Under the Clean Water Act, projects that involve dredging or filling of rivers, streams or wetlands require approval from the Corps of Engineers. In some cases, projects deemed to have minimal environmental impact qualify for general permits called nationwide permits that can be issued on an expedited basis.
The Flanagan South Pipeline has been authorized by three Corps of Engineers districts, including St. Louis, under Nationwide Permit 12, a general permit for utility projects that result in no greater than a half-acre of wetlands loss.
Hayes, the Sierra Club lawyer, said the use of Nationwide Permit 12 was improper for the Flanagan South Pipeline and violates the intent of the Clean Water Act by treating each of the pipeline’s 2,000 or so stream and river crossings as individual projects.
In Missouri alone, Flanagan South construction is estimated to “permanently and temporarily impact approximately 62,840 linear feet of stream equaling an area of 24.91 acres and approximately 38.23 acres of wetland,” the Missouri Department of Natural Resources said in aletterto Enbridge in April. The pipeline would also cross eight streams that already fail to meet federal Clean Water Act standards.
Lorin Crandall of the Missouri Coalition for the Environment said many of the water crossings in Missouri are also sources of drinking water, a reason why people across the state — not just landowners along the pipeline route — should be concerned about the Flanagan South project.
That’s especially true given that Enbridge is the same company responsible for the 2010 spill in Michigan that released 840,000 gallons of diluted bitumen into the Kalamazoo River. Diluted bitumen is a mix of heavy Canadian crude oil mixed with chemicals that allow it to flow through pipelines. Three years later, the cleanup from the disaster still isn’t complete.
Corps of Engineers spokesman Gene Pawlik said the agency doesn’t comment on pending litigation. But, he said, oil and gas pipelines in general are among the projects authorized under Nationwide Permit 12.
But Enbridge spokeswoman Katie Lange said the company has been more than forthcoming with information about the project since making initial contact with landowners and elected officials in January 2012 when the company committed to build the pipeline. The outreach efforts included eight open houses across the pipeline route in April 2012 and four more this summer.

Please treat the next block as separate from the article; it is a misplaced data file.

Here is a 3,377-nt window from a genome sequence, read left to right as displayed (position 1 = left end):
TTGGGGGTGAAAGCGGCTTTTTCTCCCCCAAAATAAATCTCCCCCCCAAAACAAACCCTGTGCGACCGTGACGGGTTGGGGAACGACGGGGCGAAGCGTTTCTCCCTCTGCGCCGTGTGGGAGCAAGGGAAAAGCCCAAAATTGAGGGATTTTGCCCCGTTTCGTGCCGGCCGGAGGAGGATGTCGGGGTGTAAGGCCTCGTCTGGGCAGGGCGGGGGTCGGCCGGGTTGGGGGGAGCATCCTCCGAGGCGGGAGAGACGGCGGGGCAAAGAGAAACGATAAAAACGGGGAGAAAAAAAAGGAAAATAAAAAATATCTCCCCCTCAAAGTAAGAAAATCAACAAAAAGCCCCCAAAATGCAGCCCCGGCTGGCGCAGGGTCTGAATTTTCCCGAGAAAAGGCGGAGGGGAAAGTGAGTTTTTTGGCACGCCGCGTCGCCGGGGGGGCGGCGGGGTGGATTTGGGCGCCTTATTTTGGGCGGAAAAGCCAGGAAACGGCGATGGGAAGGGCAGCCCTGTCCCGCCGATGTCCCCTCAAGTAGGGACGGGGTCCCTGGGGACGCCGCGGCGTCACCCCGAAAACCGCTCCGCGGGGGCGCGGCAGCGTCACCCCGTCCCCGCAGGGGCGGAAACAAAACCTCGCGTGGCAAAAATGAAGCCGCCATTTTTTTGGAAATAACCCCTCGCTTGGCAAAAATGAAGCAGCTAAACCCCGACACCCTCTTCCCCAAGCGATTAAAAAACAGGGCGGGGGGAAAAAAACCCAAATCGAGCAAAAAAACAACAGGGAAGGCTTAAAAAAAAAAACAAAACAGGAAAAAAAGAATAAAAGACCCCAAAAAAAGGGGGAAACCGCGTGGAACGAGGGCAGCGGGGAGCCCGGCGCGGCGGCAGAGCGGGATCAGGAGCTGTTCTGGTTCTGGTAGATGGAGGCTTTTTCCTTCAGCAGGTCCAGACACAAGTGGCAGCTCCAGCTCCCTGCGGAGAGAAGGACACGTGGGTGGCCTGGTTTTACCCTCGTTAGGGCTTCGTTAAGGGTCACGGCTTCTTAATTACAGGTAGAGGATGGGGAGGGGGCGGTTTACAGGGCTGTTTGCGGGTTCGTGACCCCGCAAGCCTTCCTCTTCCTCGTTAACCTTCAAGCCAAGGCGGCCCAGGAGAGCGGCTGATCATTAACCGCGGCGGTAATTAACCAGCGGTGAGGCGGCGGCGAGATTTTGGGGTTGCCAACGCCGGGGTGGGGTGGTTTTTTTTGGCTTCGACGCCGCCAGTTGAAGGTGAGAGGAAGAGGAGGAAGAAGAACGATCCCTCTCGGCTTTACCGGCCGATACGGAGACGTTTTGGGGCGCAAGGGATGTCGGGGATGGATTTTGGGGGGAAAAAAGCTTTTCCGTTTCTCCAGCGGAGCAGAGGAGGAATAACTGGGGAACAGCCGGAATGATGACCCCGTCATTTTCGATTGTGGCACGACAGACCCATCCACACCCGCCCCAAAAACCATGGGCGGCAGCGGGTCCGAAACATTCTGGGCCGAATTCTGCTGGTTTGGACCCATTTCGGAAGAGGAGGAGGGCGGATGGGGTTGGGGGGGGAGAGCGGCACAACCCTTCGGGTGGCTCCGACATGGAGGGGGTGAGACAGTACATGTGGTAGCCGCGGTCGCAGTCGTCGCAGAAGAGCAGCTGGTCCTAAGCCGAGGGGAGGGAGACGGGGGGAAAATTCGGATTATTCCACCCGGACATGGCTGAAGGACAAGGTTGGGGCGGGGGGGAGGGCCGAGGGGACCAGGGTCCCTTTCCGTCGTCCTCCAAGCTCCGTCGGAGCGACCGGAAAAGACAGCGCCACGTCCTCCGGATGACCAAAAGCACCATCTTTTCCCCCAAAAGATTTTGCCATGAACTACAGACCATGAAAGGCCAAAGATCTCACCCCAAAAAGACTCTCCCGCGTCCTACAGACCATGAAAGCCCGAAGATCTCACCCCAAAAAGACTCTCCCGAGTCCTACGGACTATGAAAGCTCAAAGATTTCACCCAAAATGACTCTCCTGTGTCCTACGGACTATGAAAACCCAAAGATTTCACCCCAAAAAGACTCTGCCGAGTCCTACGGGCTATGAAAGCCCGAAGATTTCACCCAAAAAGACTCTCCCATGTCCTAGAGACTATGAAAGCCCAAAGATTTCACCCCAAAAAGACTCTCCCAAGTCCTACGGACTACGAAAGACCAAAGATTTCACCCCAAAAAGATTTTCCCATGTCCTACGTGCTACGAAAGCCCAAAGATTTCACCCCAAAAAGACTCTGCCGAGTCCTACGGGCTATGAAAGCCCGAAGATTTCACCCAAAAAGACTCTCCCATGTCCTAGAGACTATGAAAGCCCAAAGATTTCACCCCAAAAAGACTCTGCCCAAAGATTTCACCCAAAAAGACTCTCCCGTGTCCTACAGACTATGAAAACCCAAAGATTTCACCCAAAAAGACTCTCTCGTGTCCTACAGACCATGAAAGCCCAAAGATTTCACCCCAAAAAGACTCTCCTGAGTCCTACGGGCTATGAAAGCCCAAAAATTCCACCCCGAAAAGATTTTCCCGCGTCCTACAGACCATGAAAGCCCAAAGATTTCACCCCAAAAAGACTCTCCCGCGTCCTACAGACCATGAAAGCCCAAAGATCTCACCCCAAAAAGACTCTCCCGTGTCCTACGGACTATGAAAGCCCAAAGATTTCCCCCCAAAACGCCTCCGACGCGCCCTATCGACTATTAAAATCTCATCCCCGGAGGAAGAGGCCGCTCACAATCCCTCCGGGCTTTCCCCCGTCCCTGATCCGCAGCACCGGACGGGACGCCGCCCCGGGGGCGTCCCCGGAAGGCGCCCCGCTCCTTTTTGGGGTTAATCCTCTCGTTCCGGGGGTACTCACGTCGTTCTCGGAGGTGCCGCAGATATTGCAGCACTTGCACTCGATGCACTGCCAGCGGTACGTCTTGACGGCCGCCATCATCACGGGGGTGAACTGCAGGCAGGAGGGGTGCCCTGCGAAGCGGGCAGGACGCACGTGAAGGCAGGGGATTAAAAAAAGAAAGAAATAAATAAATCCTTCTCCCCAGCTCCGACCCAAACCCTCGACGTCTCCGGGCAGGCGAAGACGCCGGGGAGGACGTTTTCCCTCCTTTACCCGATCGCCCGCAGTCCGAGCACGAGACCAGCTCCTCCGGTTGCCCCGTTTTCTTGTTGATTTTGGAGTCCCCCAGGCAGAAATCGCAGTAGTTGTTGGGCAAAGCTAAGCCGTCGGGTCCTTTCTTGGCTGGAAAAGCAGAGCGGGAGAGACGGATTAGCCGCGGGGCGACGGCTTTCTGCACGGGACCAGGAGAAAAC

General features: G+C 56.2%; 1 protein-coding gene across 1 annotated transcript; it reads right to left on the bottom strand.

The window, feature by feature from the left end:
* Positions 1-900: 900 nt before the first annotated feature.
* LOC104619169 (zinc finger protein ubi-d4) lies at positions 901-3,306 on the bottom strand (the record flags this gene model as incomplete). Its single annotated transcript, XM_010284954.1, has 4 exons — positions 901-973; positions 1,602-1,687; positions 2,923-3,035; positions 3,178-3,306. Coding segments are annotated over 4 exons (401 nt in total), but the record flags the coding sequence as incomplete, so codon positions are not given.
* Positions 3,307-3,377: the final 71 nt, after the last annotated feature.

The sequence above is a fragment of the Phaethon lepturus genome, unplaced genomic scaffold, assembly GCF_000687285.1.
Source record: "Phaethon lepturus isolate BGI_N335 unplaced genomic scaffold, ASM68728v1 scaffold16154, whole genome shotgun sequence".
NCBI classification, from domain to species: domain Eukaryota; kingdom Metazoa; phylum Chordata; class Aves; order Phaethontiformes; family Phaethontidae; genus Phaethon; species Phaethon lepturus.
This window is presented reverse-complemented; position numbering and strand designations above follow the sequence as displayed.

“We’ve been out there, we’ve been open, we’ve been transparent with this project from the get-go,” she said.
Lange also said Enbridge has faced up to its role in the Kalamazoo River spill and instituted sweeping changes.
“We walked away with egg on our face, and there are definitely lessons that have been learned from that,” she said. “The improvements that we have made to the system are more than I can even list.”
Enbridge prefers to tout what it says are the benefits of the pipeline, including additional North American oil production to the Gulf Coast, home to the majority of U.S. refining capacity, millions of dollars in property and sales tax revenue and thousands of temporary construction jobs along the pipeline route.
Missouri Gov. Jay Nixon and Sens. Claire McCaskill and Roy Blunt enthusiastically endorsed the pipeline. Nixon, in fact, pledged to do what he could to expedite state approval.
Local officials in rural counties where the pipeline will pass through have been equally enthusiastic.
Glenn Eagan, presiding commissioner in Shelby County, where Enbridge has staged 60 miles of pipe, said the Missouri Tax Commission estimated the pipeline will yield almost $1 million a year in new property tax revenue for the county when it’s fully operational.
That represents about a 20 percent increase from the $5 million or so the county, located about currently generates in property taxes, with 70 percent or more of the additional money going to local schools. The county’s road and bridge fund and general fund should each get an additional $60,000, money that can be used on road repairs or do work on the county courthouse.
“It’s awesome for the county, it really is,” Eagan said.